it is, i think, my favorite restaurant of all time.
there, i've said it, and no, i'm not taking it back.
it is the combination of environment (somewhat minimal, somewhat elegant, somewhat rustic, all leather booths and mirrors and fireplaces and concrete floors and beamed ceilings and tented ivy-covered courtyard and flickering lights and murmurs), and service (calm, discreet, and attentive without asking you how you're doing when your mouth is full), and food.
i don't know how you classify this food.
suzanne goin made a name for herself here first, but is more well known for A.O.C., her small plate tapas celebrity extravaganza, but no, Lucques is not that place. Lucques is food you experience, without feeling self-concious. it is food you savor, perhaps the way the word was meant to be used. you begin a meal with a pat of sweet butter, almonds covered in olive oil, and coarse sea salt. you see (and this had to be explained to me), you can dip an almond in the butter, then touch it to the salt, then feel the combination of meaty flavor, butter, and rough sharp salt roll around on your tongue. and the food just gets more complex from there, without ever, EVER, being referential or absurd.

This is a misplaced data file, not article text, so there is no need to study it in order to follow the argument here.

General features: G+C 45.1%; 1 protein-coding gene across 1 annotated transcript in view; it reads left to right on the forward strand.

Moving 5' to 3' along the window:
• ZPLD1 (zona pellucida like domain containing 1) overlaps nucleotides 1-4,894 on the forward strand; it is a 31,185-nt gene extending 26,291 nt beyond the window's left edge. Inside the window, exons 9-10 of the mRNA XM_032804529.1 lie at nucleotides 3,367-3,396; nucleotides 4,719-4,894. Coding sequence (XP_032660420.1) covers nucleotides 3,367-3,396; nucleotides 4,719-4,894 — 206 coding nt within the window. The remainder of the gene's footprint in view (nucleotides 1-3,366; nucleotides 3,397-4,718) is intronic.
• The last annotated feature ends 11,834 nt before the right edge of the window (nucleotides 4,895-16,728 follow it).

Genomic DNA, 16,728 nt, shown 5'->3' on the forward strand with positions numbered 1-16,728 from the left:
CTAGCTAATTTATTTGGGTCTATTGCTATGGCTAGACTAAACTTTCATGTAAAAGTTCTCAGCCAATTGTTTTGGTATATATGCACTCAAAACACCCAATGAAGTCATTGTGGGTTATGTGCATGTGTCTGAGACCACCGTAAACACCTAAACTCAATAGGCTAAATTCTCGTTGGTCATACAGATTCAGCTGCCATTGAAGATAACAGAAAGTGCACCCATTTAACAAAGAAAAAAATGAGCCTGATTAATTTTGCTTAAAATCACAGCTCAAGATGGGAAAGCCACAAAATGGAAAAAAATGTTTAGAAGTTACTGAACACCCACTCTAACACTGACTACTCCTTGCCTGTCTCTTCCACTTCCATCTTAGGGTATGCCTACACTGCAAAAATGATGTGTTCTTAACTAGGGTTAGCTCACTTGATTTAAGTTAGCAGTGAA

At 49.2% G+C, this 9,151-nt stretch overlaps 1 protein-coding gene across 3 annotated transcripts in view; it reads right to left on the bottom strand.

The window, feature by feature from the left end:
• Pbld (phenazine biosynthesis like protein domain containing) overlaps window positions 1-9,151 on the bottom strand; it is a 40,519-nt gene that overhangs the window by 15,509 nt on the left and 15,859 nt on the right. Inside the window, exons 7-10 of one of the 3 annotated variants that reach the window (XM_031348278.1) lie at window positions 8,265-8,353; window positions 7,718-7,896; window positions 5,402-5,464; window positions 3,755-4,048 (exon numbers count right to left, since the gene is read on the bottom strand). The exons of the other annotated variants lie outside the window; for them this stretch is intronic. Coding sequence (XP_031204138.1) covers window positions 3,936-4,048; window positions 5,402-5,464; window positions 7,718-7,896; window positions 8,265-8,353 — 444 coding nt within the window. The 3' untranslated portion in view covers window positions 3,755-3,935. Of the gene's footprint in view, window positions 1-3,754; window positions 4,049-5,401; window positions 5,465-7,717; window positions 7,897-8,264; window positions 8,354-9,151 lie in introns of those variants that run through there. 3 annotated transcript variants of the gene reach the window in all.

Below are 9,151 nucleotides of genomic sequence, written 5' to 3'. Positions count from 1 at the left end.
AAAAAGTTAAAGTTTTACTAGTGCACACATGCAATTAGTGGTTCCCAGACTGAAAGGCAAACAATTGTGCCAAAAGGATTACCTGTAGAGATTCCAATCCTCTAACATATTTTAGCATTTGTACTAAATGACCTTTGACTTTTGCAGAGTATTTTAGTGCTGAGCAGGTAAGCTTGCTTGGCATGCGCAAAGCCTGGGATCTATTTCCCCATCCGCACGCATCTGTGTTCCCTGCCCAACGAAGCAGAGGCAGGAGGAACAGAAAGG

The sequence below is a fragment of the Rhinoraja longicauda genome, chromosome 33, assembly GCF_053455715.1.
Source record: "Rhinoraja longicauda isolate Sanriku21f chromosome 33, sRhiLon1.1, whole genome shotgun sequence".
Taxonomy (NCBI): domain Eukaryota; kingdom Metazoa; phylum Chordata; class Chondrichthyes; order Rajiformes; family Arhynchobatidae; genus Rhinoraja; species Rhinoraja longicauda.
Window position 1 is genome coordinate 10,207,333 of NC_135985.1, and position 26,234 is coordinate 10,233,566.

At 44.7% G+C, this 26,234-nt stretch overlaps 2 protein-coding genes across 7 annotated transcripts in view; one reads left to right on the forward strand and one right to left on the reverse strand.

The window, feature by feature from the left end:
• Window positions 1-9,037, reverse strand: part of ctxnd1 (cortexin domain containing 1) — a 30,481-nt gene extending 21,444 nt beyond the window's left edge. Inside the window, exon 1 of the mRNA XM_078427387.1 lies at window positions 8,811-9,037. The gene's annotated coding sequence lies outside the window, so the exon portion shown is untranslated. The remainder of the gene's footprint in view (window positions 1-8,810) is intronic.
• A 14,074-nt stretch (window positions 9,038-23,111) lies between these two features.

i walk into this place and feel the world slip away.
it's a gift, one they have kept going for years.
and like all good things, it's a little hard to find. you could drive right by the glossy black door and slightly hidden sign:
but since you'll be picking us up first,
we'll help you find the way.